Reflections on Time

Reflections on Time

This is the first of a series of brief essays that expand upon the ideas expressed in my poems. Let me begin with a poem:

Time’s Fools

Time is the Master that controls us all.
What was, is. What will be, was.
We are all Time’s Fools,
Who clown and caper as it passes by

All of Time exists.
We have but a little bit of it,
To hug, and hold, and do kind deeds.
Our piece of Time, of course, must have a stop,
So let’s begin.

Time is truly our master, but it is also our window, our small and cloudy window into the profound mysteries we can never comprehend.

Most people think of me as irreligious, and in the sense that most people use the word religion, I am. But I have a spiritual and philosophical side. For me, Gödel’s Theorem holds the key to how we should think of the immense vastness that is beyond our ken. Gödel proved that (to simplify a bit) for any given system there exist propositions that cannot be understood from within that system.

For me, that is it exactly – we must accept the fact that there are things we cannot know, mysteries we cannot solve. Consider the strange mystery of Time. It is one if the fundamental properties of the Universe. In that sense, Time is static and eternal. But as we live our lives, it seems as though we move through it at an ever-increasing pace. Time feels dynamic.

I cannot resolve this contradiction, and perhaps I have no need to do so. These days, the only quality that seems real is decay – the decay of our bodies, of our minds, of our civilization.

My hope is that, in some mysterious way (that word again!), I exist simultaneously in a multitude of universes, in some of which, at least, I do not make the same mistakes. But that is probably wishful thinking. I suspect that Time will stop for me at some point in the not distant future, and my regrets will not matter.

That’s why I say – Begin!

 

Death’s Blue-Eyed Boy

My father was certain
What would happen.
“Like snuffing out a candle,” he’d say.
“Like turning out all the lights in the world at once.”

I have a different take on death:
I think I’ll pass
Into an alternate universe,
Where I’ll get another chance
To do it right.

My Introduction to Politics – Part One

I don’t remember not being able to read.   I do have a clear memory ( I was two or three) of being lifted up and placed in the center of a big bed — covered in one of those old-fashioned bedspreads with raised embroidery.   My father surrounded me with what seemed like a sea of comic books and told me to learn to read them.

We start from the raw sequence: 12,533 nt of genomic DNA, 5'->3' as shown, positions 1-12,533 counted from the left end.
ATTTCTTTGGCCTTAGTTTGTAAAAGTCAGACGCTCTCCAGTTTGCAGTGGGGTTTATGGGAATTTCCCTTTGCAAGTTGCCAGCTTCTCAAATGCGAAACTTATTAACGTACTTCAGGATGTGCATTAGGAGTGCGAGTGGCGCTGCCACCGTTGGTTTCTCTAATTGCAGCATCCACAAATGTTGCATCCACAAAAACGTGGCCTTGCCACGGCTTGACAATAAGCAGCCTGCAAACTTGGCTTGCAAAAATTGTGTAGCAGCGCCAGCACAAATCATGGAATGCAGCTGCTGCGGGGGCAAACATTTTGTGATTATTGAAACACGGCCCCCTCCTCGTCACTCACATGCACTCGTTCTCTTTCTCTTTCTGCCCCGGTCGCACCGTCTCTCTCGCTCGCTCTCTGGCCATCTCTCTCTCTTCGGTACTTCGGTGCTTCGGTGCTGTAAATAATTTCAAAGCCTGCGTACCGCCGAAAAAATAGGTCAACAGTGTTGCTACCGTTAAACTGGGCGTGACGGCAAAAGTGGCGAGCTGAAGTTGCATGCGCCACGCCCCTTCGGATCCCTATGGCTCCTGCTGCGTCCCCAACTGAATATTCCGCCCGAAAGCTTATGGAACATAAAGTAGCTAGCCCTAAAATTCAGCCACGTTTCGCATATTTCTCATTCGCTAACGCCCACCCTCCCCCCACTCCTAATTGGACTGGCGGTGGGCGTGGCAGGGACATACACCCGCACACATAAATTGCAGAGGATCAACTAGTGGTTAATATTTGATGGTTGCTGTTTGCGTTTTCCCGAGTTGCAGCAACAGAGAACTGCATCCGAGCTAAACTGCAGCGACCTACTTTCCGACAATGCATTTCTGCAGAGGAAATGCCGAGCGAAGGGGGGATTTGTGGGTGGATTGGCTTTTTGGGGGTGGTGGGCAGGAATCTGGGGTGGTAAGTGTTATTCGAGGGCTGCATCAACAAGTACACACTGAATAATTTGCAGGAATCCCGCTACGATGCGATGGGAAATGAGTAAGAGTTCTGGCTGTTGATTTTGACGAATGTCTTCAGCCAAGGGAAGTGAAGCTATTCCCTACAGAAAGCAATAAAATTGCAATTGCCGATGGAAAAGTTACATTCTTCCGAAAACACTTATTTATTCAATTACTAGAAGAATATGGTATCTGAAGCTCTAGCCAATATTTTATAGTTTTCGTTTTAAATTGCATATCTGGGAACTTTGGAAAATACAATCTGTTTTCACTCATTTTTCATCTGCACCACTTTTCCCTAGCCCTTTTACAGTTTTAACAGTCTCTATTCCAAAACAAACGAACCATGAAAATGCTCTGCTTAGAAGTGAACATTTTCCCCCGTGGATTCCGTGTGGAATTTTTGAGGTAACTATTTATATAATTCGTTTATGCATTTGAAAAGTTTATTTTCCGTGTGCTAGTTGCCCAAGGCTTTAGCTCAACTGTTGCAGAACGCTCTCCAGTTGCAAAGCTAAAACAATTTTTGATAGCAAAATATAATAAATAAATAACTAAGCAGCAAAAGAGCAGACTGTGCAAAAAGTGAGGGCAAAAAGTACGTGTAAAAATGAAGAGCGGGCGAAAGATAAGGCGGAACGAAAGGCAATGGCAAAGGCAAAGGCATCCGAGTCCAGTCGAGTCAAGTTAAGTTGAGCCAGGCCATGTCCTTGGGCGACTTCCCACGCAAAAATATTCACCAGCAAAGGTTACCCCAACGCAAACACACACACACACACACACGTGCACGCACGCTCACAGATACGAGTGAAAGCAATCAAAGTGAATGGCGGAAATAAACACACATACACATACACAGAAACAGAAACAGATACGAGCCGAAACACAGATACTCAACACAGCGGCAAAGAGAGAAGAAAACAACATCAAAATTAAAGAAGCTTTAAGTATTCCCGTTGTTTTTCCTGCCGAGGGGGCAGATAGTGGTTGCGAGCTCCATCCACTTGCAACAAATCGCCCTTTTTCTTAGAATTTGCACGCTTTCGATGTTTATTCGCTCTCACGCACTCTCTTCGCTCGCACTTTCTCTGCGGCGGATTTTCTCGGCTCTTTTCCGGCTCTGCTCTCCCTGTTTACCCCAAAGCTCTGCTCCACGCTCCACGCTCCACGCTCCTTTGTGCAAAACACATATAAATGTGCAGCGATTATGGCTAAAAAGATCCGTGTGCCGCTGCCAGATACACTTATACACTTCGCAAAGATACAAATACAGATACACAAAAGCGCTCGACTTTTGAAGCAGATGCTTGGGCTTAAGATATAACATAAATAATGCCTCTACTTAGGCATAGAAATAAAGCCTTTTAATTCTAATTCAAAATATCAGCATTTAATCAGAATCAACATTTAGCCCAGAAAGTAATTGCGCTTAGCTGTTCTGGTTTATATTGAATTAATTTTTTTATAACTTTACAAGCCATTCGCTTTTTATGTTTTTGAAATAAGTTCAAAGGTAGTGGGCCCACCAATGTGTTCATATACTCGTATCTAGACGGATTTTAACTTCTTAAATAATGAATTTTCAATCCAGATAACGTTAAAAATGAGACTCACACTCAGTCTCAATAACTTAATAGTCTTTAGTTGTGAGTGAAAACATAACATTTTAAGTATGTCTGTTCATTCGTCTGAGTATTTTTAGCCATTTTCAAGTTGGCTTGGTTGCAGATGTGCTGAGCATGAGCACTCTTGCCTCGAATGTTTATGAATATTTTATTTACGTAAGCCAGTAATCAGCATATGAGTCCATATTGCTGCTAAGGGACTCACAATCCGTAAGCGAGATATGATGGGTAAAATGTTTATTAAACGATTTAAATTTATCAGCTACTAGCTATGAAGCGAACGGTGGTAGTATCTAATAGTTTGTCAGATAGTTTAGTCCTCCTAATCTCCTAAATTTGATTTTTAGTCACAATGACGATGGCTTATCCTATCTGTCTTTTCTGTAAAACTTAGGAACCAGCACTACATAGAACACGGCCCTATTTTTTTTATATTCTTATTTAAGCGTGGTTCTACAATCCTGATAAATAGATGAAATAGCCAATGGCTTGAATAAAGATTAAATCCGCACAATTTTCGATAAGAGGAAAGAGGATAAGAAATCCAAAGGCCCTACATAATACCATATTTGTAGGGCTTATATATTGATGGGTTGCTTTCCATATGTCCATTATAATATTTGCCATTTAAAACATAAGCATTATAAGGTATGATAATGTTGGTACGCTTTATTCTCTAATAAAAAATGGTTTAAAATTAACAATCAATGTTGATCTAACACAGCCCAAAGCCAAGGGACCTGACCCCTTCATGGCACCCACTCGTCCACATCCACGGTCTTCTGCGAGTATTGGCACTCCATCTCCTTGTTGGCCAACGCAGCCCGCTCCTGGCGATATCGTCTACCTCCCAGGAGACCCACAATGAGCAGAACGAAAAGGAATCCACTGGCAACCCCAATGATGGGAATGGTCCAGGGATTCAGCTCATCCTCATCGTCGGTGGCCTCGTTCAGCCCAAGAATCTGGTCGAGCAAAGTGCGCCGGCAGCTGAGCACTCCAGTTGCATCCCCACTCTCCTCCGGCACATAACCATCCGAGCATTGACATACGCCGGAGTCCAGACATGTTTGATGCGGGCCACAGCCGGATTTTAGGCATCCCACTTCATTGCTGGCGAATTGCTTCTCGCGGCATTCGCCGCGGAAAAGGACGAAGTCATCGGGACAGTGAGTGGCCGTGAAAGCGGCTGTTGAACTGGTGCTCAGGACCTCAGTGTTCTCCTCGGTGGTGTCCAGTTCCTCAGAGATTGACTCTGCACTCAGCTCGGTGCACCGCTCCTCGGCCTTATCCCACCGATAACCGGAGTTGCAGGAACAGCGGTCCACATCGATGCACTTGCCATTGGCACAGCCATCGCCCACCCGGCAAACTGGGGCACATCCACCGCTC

And learn I did. I’m not sure how I did it — I have no memory of anyone sounding out letters for me.  I could tell you that I seem to remember words being spelled out for me, but I can’t be sure it isn’t an invented memory, created as I try to puzzle out this question…in any event , it doesn’t have the same clarity in my mind as the being placed on the bed memory.   My best guess is that, with help from my parents, I matched the pictures to the words.

Flash forward a few years.  It’s 1950, and I’m in New Orleans on a  trolley with my father.  he’s taking me to a drugstore near the Tulane University campus, where he’s a graduate student in mathematics.  I’ve received a few dollars for my sixth birthday, and I’m to be allowed to spend it on comic books — Donald Duck and Little Lulu are my favorites.  We get off the trolley after a short ride, and I’m left by myself for a while to look through the comic books — I call them “funny books”, like everyone else in that part of the world at the time.   My eye is caught by something anomalous sitting in the nearby magazine racks, along with Time and Life, and The Saturday Evening Post.

It’s a strange little book, shaped like one of today’s paperbacks, entitled “POGO” with a drawing of a winsome possum on the cover.  When I opened it up, it was filled with comic strips organized into stories that seemed to have more of a point than I was used to in the Sunday comics, home to Prince Valiant (boring) and Li’l Abner (often funny, but also often boorish – not that i knew what boorish meant in those days).  Howland Owl, Albert the Alligator and Pogo the Possum seemed much more, well , human, than Scrooge Mc Duck.    Then there was Wile E. Coyote.  Even at the age of six, I could tell that there was something wrong with the way he wanted to run the swamp.  It would be a few years before i realized that he looked just like  Senator Joe McCarthy…

(To be continued)